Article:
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  • Cllr Liam Walker

Brexit Showdown

Updated: Mar 3, 2020

The Prime Minister will face a showdown in Parliament later today with rebel Conservative and opposition MPs from Labour, the Liberal Democrats and smaller parties planning a bill to stop the UK leaving the EU without a deal on 31st October. The news comes after Mr Johnson made a speech outside Downing Street last night imploring his own MPs to back him and reject what he said was “another pointless” delay being proposed by Labour.

Yesterday, the Westminster rumour mill was working overtime, and speculation of an early general election is at its highest. Reports suggest Boris is considering an early general election if MPs appear likely to succeed in blocking a no-deal Brexit this week. Amid the mounting speculation, the Prime Minister held an emergency Cabinet meeting and met with the wider Conservative parliamentary party before taking to the plinth outside the doors of Number 10. Soon afterwards, there were rumours from Downing Street that the Government would table a motion to hold a general election on 14thOctober if MPs opposed to no deal successfully voted to take control of business in the House of Commons on Tuesday.

This development comes in the wake of Mr Johnson’s actions last week after he said the UK must leave the EU on 31st October, with or without a deal. His decision to enforce this by proroguing Parliament has prompted a number of MPs to unite across party lines to try to prevent the UK leaving without an agreement. This ‘remain coalition’ are expected to put forward legislation today to stop no-deal under “SO24” or Standing Order 24 – the rule allowing MPs to ask for a debate on a “specific and important matter that should have urgent consideration.” A bill like this might force the Prime Minister to seek a three-month extension until 31st January if no withdrawal deal is passed by Parliament by 19th October – the day after the EU leaders’ summit. Controversially, in a leaked copy of the proposed bill there seems to be a clause stipulating that the EU, not the British Government, will take control of the timeline for Brexit – something which might just stop some Tory rebels from backing it.

At the same time, Conservative rebels have been warned by Number 10 that those who support the legislative efforts of the ‘remain coalition’ risk being expelled from the party and de-selection. Up to 20 MPs, including a host of former Cabinet ministers, were told that if they supported Labour in efforts to block ‘no deal’ this week, they would have the whip withdrawn. Not only would this leave them ostracised in Parliament but it would stop them from standing as Conservative MPs at the next election – and it would appear an election is now looming.

Who are the rebels?

Despite the prospect of de-selection it would appear several MPs are expected to support the emergency motion to seize control of the parliamentary timetable. Confirmed rebels include:

  • Antoinette Sandbach

  • Dominic Grieve

  • David Gauke

  • Caroline Nokes

  • Philip Hammond

  • Alistair Burt

  • Stephen Hammond

  • Richard Harrington

  • Guto Bebb

  • Justine Greening

There are also a number of Conservative MPs (a further 17 according to The Spectator) who could rebel, but have not yet confirmed. These include senior figures like Rory Stewart, Oliver Letwin, Ken Clarke and Steve Brine. Mr Johnson is set to hold meetings with Conservative rebels in Downing Street this morning.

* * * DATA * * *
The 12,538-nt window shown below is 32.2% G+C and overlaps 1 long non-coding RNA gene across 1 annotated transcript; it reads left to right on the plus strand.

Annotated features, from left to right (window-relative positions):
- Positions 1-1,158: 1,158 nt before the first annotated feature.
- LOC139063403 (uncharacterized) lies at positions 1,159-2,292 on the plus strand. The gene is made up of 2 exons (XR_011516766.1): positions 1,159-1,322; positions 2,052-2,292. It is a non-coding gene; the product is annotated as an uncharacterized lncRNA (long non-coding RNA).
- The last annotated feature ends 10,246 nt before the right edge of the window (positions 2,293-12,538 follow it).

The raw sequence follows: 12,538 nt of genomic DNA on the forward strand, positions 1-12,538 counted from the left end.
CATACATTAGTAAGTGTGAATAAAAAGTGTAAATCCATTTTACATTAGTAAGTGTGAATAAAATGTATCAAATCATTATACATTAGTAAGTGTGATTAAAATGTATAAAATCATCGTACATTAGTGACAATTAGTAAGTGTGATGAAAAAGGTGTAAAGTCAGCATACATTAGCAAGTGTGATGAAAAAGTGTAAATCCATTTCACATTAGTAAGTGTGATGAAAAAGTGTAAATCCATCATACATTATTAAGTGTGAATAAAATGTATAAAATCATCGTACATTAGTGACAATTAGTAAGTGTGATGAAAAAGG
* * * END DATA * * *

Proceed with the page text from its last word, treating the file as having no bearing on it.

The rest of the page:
Yet, despite the swathes of Conservative rebels, certain Labour MPs are also set to stray off the party line. Long-term advocates of Brexit like Kate Hoey and Frank Field are expected to vote with the government while there also a number of MPs who might be swayed by the fact they represent leave-voting seats. These include:

  • Caroline Flint, Don Valley - 69% Leave

  • Kevin Barron, Rother Valley - 67% Leave

  • Dennis Skinner, Bolsover - 70% Leave

  • Melanie Onn, Great Grimsby - 71% Leave

  • Ruth Smeeth, Stoke-on-Trent North - 72% Leave

  • Karl Turner, Kingston upon Hull East - 73% Leave

  • Lisa Nandy, Wigan - 63% Leave

  • Stephen Hepburn, Jarrow - 62% Leave

  • Gloria De Piero, Ashfield - 71% Leave

Mr Johnson will make a statement in the Commons at around 15:30 after which we will hear a rebuttal from Corbyn, who is bound to rebuke him on prorogation and no deal. Then the floor will get thrown open to backbench MPs for a couple of hours of debate. Afterwards, Michael Gove will provide an update on no-deal planning. Then, in the likely event that the Speaker will grant it, the crucial SO24 debate is likely to get underway at around 19.00 with the vote expected at any time between 21.30–22.00.

After today, either Johnson will hold out and win the vote in which case he will be able to continue negotiations and no deal preparations, or we are heading for a General Election motion put forward by the Government, with eyes on Labour as to whether they support this. General elections are usually opportunities that opposition parties grab with both hands, especially when a Government has a working majority of one and a highly controversial Prime Minister. Yet, in keeping with the bizarre political realities of the year so far, we may just witness a Conservative Party which has spent three years dismissing an election now supporting one, and the Labour Party which has spent three years calling for an election now voting against one. Corbyn, who has indicated his full support, is likely to find himself at loggerheads with vulnerable Labour MPs who believe Johnson will win the election and have a mandate to go for a no deal.

To quote Brenda from Bristol, "Oh not another one, for goodness sake!" It's going to be an interesting few days in British politics.

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